University of Oulu

Elgert, C., Lehtonen, T.K., Kaitala, A. et al. The duration of artificial light defines sexual signalling in the common glow-worm. Behav Ecol Sociobiol 75, 154 (2021). https://doi.org/10.1007/s00265-021-03093-2

The duration of artificial light defines sexual signalling in the common glow-worm

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Author: Elgert, Christina1,2; Lehtonen, Topi K.1,2,3; Kaitala, Arja2,3;
Organizations: 1Organismal and Evolutionary Biology, University of Helsinki, PO Box 65, 00014, Helsinki, Finland
2Tvärminne Zoological Station, University of Helsinki, J.A. Palméns väg 260, 10900, Hanko, Finland
3Department of Ecology and Genetics, University of Oulu, PO Box 3000, 90014, Oulu, Finland
Format: article
Version: published version
Access: open
Online Access: PDF Full Text (PDF, 1.3 MB)
Persistent link: http://urn.fi/urn:nbn:fi-fe2021111254960
Language: English
Published: Springer Nature, 2021
Publish Date: 2021-11-12
Description:

Abstract

Artificial light at night is increasing globally, interfering with both sensory ecology and temporal rhythms of organisms, from zooplankton to mammals. This interference can change the behaviour of the affected organisms, and hence compromise the viability of their populations. Limiting the use of artificial light may mitigate these negative effects. Accordingly, we investigated whether the duration of artificial light affects sexual signalling in female glow-worms, Lampyris noctiluca, which are flightless and attract flying males to mate by emitting glow that is interfered by light pollution. The study included three treatments: no artificial light (control), 15 min of artificial light, and 45 min of artificial light. The results show that females were more likely to cease glowing when the exposure to light was longer. Furthermore, small females were more likely to cease their glow, and responded faster to the light, than larger females. These findings suggest that glow-worms can react rapidly to anthropogenic changes in nocturnal light levels, and that prolonged periods of artificial light trigger females to stop sexual signalling. Thus, limiting the duration of artificial light can mitigate the adverse effects of light pollution on sexual signalling, highlighting the importance of such mitigation measures.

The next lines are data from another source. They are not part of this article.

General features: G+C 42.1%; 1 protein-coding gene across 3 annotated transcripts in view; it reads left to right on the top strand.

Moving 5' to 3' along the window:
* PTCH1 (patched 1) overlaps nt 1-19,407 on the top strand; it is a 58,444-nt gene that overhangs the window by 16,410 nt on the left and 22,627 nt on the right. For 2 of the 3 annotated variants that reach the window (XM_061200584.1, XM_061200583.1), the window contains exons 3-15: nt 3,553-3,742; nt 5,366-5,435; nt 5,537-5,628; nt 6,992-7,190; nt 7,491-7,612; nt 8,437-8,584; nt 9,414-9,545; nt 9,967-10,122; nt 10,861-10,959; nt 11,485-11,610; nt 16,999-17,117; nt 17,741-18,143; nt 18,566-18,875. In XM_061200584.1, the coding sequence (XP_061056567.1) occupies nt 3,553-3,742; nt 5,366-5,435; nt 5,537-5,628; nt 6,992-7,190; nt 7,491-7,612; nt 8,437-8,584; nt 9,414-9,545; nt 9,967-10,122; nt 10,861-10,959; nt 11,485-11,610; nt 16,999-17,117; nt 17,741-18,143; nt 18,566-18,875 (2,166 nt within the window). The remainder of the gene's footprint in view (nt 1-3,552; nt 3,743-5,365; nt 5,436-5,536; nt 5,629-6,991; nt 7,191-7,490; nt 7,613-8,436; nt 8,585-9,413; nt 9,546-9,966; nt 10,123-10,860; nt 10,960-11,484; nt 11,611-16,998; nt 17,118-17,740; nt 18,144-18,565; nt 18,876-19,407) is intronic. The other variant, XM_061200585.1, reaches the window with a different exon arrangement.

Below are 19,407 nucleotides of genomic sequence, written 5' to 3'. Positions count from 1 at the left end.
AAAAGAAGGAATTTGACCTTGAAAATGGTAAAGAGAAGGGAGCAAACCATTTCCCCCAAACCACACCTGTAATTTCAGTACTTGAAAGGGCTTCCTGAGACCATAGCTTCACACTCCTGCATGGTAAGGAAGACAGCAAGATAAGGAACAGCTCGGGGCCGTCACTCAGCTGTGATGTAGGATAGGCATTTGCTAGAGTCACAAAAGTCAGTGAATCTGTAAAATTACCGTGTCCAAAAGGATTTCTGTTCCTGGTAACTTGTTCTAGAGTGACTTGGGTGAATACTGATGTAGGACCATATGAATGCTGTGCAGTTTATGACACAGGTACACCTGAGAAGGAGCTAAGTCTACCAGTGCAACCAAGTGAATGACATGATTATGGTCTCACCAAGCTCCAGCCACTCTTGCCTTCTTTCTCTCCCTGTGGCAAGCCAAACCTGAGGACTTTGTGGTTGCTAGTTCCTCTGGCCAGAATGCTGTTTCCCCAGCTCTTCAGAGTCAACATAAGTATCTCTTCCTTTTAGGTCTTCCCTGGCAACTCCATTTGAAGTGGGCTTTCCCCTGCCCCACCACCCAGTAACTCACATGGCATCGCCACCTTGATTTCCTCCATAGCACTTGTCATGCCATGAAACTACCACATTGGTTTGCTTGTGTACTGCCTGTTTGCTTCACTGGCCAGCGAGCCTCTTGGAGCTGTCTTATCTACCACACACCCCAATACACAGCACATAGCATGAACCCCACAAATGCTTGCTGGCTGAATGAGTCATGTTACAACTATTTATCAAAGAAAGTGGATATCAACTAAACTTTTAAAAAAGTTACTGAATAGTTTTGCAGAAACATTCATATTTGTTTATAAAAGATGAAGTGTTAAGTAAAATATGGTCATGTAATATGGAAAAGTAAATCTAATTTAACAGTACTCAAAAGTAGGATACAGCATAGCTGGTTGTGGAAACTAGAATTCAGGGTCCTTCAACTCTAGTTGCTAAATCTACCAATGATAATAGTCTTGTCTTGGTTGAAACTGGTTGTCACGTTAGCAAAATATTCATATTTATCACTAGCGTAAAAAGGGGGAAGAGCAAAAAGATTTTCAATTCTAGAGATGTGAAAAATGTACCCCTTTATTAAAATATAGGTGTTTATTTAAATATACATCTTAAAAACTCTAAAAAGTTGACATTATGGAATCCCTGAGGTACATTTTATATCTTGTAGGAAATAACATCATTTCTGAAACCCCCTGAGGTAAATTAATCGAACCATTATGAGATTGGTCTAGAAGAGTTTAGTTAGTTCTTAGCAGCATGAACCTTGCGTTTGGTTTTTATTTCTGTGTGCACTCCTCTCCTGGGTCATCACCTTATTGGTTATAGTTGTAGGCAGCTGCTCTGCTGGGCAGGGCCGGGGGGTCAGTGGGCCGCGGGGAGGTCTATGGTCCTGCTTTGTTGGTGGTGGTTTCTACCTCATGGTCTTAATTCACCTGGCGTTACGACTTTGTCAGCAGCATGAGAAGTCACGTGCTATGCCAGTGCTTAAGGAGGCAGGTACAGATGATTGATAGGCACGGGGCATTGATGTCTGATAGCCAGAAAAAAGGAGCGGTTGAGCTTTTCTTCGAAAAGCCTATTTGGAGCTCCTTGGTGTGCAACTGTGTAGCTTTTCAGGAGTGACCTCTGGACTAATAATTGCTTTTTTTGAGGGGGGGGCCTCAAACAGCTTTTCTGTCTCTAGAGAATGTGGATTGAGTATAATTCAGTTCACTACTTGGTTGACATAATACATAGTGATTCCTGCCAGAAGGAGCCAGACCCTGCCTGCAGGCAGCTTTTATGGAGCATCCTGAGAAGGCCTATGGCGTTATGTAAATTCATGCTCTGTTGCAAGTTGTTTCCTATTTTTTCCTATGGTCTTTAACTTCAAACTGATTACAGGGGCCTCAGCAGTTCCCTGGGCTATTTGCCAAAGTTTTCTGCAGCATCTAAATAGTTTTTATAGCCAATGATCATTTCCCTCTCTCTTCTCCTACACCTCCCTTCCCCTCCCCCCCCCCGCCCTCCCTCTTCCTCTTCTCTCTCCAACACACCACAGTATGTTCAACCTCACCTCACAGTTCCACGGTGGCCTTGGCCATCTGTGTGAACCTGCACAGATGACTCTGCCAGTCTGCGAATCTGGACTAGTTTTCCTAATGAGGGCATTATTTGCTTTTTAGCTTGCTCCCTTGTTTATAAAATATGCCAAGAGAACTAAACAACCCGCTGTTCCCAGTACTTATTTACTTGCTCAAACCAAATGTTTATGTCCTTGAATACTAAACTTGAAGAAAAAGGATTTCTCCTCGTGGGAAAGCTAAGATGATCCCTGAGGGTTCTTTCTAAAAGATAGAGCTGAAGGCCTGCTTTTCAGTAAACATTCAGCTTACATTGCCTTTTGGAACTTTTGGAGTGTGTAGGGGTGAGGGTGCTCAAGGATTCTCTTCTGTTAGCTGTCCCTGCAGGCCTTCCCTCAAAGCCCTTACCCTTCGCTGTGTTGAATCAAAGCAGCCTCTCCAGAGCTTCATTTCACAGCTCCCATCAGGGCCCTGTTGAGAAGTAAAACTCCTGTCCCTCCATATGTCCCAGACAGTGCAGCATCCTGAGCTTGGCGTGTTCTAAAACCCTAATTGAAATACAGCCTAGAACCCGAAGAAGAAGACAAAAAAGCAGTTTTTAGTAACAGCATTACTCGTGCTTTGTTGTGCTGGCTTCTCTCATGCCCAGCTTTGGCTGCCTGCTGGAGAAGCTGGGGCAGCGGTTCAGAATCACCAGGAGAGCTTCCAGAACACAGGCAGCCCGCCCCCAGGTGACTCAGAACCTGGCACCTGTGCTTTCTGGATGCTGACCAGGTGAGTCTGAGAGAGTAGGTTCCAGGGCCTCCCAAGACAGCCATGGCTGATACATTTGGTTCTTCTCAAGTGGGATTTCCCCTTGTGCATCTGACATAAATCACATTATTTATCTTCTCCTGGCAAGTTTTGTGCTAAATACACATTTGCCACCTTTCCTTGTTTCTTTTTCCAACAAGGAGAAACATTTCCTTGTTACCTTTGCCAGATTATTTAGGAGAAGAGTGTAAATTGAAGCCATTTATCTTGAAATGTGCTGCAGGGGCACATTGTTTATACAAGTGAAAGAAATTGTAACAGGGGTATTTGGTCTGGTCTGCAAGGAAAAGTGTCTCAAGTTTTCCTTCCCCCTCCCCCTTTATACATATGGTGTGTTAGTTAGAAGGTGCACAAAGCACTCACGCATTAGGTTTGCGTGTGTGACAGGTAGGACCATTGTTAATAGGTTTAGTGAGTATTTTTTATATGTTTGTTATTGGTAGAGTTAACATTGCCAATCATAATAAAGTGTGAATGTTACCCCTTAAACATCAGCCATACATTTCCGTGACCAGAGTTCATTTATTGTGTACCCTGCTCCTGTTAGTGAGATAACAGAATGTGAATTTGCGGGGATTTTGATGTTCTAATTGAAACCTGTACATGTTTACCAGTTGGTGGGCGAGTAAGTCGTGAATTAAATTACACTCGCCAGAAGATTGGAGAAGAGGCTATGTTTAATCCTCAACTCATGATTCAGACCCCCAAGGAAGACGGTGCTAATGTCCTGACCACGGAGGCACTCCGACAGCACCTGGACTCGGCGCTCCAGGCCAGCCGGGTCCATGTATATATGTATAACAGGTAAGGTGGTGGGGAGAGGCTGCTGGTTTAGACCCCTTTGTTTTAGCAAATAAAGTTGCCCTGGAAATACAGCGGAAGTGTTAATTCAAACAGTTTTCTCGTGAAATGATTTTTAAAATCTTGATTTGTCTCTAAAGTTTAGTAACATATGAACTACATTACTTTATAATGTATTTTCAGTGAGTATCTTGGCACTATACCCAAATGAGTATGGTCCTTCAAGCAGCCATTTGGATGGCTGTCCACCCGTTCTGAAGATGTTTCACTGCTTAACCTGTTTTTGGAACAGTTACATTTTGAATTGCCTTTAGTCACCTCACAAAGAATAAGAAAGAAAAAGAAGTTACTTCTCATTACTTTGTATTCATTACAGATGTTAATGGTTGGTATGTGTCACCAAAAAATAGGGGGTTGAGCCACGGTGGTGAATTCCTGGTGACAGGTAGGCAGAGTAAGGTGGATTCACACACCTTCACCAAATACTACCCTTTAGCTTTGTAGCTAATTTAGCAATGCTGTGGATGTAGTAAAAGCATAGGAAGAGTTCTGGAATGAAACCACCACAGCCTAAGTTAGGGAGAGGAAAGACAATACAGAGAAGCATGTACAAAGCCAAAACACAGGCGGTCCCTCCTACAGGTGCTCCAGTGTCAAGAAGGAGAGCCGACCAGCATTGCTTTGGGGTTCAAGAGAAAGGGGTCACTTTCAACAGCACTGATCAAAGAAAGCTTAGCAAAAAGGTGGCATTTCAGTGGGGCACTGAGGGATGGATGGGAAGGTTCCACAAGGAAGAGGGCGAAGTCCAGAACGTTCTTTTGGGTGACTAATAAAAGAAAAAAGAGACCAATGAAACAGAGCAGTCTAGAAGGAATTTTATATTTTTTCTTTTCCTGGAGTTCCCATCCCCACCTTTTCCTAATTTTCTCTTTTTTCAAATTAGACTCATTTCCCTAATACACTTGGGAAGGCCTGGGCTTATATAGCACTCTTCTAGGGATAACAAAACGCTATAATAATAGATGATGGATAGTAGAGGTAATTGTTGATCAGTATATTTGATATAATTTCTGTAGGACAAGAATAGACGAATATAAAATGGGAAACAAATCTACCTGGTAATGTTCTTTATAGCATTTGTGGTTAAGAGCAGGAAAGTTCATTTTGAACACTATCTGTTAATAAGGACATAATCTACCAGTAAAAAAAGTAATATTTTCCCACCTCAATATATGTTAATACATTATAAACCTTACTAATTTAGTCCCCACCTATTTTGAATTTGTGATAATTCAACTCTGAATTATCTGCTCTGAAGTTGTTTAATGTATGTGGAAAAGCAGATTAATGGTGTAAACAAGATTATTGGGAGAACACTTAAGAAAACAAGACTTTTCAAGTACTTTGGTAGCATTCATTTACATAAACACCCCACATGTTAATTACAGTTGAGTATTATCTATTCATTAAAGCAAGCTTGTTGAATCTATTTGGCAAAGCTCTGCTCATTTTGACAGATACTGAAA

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Series: Behavioral ecology and sociobiology
ISSN: 0340-5443
ISSN-E: 1432-0762
ISSN-L: 0340-5443
Volume: 75
Issue: 11
Article number: 154
DOI: 10.1007/s00265-021-03093-2
OADOI: https://oadoi.org/10.1007/s00265-021-03093-2
Type of Publication: A1 Journal article – refereed
Field of Science: 1181 Ecology, evolutionary biology
Subjects:
Funding: The work was funded by the Swedish Cultural Foundation in Finland (grant numbers 148370 to CE and 160603 to UC), the Maj and Tor Nessling Foundation (grant number 202000239 to CE), and the Academy of Finland (grant number 294664 to AK and TKL).
Academy of Finland Grant Number: 294664
Detailed Information: 294664 (Academy of Finland Funding decision)
Dataset Reference: Supplementary information:
  https://static-content.springer.com/esm/art%3A10.1007%2Fs00265-021-03093-2/MediaObjects/265_2021_3093_MOESM1_ESM.xlsx
Copyright information: © The Author(s) 2021. This article is licensed under a Creative Commons Attribution 4.0 International License, which permits use, sharing, adaptation, distribution and reproduction in any medium or format, as long as you give appropriate credit to the original author(s) and the source, provide a link to the Creative Commons licence, and indicate if changes were made. The images or other third party material in this article are included in the article's Creative Commons licence, unless indicated otherwise in a credit line to the material. If material is not included in the article's Creative Commons licence and your intended use is not permitted by statutory regulation or exceeds the permitted use, you will need to obtain permission directly from the copyright holder. To view a copy of this licence, visit http://creativecommons.org/licenses/by/4.0/.
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